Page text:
by Mike Telin
Like youth in all its exuberance, fountains make a powerful ascent until the water reaches its highest point. Then, like growing old, it begins to fall back down into the pool. In his new work, composer Roger Briggs uses this metaphor as the inspiration for his eighteen-minute tone poem. On Friday, November 18 at 8:00 pm at Severance Hall, the Cleveland Orchestra Youth Orchestra (COYO) under the direction of Brett Mitchell will present the world premiere of Briggs’ Fountain of Youth, commissioned by COYO. The program will also include Bruckner’s Symphony No. 4 (“Romantic”).
In the last of three feature articles, we speak with two orchestra members: violinist Daniel Fields and cellist James Hettinga. Click here to read an interview with conductor Brett Mitchell, and here to read an interview with composer Roger Briggs.
A third-year member of COYO, Daniel Fields is a senior at Heights High and has been named a 2017-18 AP Scholar. He studies privately with first associate concertmaster of the Cleveland Orchestra, Peter Otto.
A resident of Elyria, James Hettinga is in his fourth year as a member of COYO. He is a student in the Cleveland Institute of Music’s Young Artist Program, where he studies with Melissa Kraut. In 2015 he was awarded First Place in the Cleveland Cello Society Competition Senior Division.
I began our recent telephone conversations by asking Fields and Hettinga if they have found Fountain of Youth to be difficult to learn.
Daniel Fields: Contemporary music is often difficult, and there’s a lot of tricky individual passagework in this piece. But we all want to show the audience what a fantastic piece it is.
James Hettinga: At first it was difficult, but that’s because we hadn’t practiced it enough individually, especially the trickier rhythmic passages. But now those passages are fun to play. One thing that has helped the cello section get everything together is the coachings we’ve had with Richard Weiss. He helped us figure out fingerings and solve many problems.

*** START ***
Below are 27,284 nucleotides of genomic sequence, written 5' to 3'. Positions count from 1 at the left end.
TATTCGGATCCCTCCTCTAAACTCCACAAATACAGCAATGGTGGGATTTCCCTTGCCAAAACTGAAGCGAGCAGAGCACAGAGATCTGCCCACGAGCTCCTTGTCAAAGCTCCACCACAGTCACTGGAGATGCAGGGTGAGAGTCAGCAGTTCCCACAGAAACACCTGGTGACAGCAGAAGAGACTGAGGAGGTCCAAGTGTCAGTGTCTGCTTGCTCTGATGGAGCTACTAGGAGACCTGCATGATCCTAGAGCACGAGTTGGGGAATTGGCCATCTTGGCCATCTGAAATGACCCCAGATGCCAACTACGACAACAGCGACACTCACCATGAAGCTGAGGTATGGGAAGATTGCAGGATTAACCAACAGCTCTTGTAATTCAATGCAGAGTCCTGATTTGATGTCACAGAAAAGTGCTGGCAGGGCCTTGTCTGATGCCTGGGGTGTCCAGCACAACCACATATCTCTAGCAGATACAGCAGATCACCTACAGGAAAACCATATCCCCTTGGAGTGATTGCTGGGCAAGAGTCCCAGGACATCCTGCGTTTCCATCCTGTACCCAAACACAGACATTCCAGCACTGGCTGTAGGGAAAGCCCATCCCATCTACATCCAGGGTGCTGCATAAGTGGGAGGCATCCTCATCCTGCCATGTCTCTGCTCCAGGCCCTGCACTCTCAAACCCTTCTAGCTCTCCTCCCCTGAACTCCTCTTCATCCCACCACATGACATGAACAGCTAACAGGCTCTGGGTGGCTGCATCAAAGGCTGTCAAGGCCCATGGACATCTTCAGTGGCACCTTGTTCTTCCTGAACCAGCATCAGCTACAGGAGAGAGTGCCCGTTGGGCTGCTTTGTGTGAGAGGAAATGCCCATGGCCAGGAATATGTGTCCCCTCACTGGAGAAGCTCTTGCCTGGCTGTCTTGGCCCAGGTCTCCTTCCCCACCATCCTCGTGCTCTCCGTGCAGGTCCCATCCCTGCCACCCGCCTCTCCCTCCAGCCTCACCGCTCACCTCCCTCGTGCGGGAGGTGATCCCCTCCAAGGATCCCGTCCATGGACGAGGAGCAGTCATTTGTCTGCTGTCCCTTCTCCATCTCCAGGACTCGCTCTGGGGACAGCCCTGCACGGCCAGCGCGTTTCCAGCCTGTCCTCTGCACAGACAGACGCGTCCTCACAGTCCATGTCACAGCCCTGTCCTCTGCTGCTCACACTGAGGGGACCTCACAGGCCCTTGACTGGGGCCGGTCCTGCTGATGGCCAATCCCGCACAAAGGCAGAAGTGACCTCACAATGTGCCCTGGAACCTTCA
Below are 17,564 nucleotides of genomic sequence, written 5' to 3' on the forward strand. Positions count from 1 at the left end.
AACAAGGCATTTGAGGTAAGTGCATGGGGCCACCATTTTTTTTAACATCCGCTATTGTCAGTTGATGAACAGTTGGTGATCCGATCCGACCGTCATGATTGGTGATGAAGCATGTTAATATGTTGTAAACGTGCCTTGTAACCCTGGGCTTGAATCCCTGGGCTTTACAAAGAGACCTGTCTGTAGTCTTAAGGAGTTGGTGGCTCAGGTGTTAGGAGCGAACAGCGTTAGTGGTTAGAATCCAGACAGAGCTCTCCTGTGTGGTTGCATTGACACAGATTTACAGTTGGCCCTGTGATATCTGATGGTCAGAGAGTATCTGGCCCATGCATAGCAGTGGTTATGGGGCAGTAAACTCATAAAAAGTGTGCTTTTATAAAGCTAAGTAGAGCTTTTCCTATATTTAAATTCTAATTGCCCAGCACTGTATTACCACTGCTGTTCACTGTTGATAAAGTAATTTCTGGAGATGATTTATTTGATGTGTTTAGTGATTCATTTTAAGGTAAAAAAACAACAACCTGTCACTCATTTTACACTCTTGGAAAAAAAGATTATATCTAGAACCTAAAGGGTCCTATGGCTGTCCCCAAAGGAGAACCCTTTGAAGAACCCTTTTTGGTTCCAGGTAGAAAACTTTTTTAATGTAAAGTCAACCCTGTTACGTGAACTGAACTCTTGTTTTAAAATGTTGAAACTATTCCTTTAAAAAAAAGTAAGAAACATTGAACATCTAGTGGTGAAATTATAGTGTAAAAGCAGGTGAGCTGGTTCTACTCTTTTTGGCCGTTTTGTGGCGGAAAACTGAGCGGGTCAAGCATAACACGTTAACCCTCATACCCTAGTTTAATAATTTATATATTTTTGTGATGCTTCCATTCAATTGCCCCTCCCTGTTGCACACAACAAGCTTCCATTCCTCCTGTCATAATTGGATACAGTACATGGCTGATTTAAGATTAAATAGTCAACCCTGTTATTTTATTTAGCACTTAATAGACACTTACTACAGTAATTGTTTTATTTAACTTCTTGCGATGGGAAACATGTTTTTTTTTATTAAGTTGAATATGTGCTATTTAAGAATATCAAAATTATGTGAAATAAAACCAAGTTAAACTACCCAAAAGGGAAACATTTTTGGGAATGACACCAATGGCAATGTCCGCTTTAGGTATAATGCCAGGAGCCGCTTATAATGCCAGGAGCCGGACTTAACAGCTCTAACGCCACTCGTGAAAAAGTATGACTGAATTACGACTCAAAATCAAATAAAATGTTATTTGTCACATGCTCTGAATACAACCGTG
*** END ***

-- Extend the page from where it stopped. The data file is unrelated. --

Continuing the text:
Mike Telin: How much prior experience have you had performing newly composed works?
DF: I attended Interlochen Arts Camp this past summer, and I had a lot of friends who were composition majors. Some of them wrote pieces for me that I performed on their recitals. I thought it was really interesting to see what they have to go through in order to create a piece of music. And then it’s hard for composers to get those works performed, so getting to premiere the Briggs is a huge honor for us.
JH: Every year Brett Mitchell programs contemporary works, and at the first rehearsal we always put on our seatbelts because we don’t know what’s going to happen. We normally come out of that rehearsal not liking the piece, and that’s kind of how it was with the Briggs as well. But each week it gets better, and the better it gets, the more we like it. Having the opportunity to do this in COYO is really awesome.
MT: The Fountain of Youth is a narrative about the cycle of life. Do you hear those transitions in the piece?
DF: Absolutely. The piece comes to life from the very beginning, and ends very ethereal, soft, almost as if life itself is leaving the concert hall. I think that’s really interesting, because it shows how people approach life — at the beginning anything is possible, but in the end, we realize that we are only on earth for a certain amount of time.
JH: At first I didn’t think about the narrative, but now I would say yes, you do hear that in the piece.
MT: Do you plan to pursue music as a career?
DF: I hope to continue to play through undergraduate school, but my ultimate goal is to go into artistic administration. I’m actually doing some volunteer work in the Cleveland Orchestra Operations office. I’m the little grunt of the office, but it’s a lot of fun because there is so much that goes on behind the scenes.
JH: I’m planning on doing a cello performance degree. I love playing chamber music, especially string quartets. I also look forward to playing more newly composed pieces, as well as commissioning them.
Published on ClevelandClassical.com November 15, 2016.
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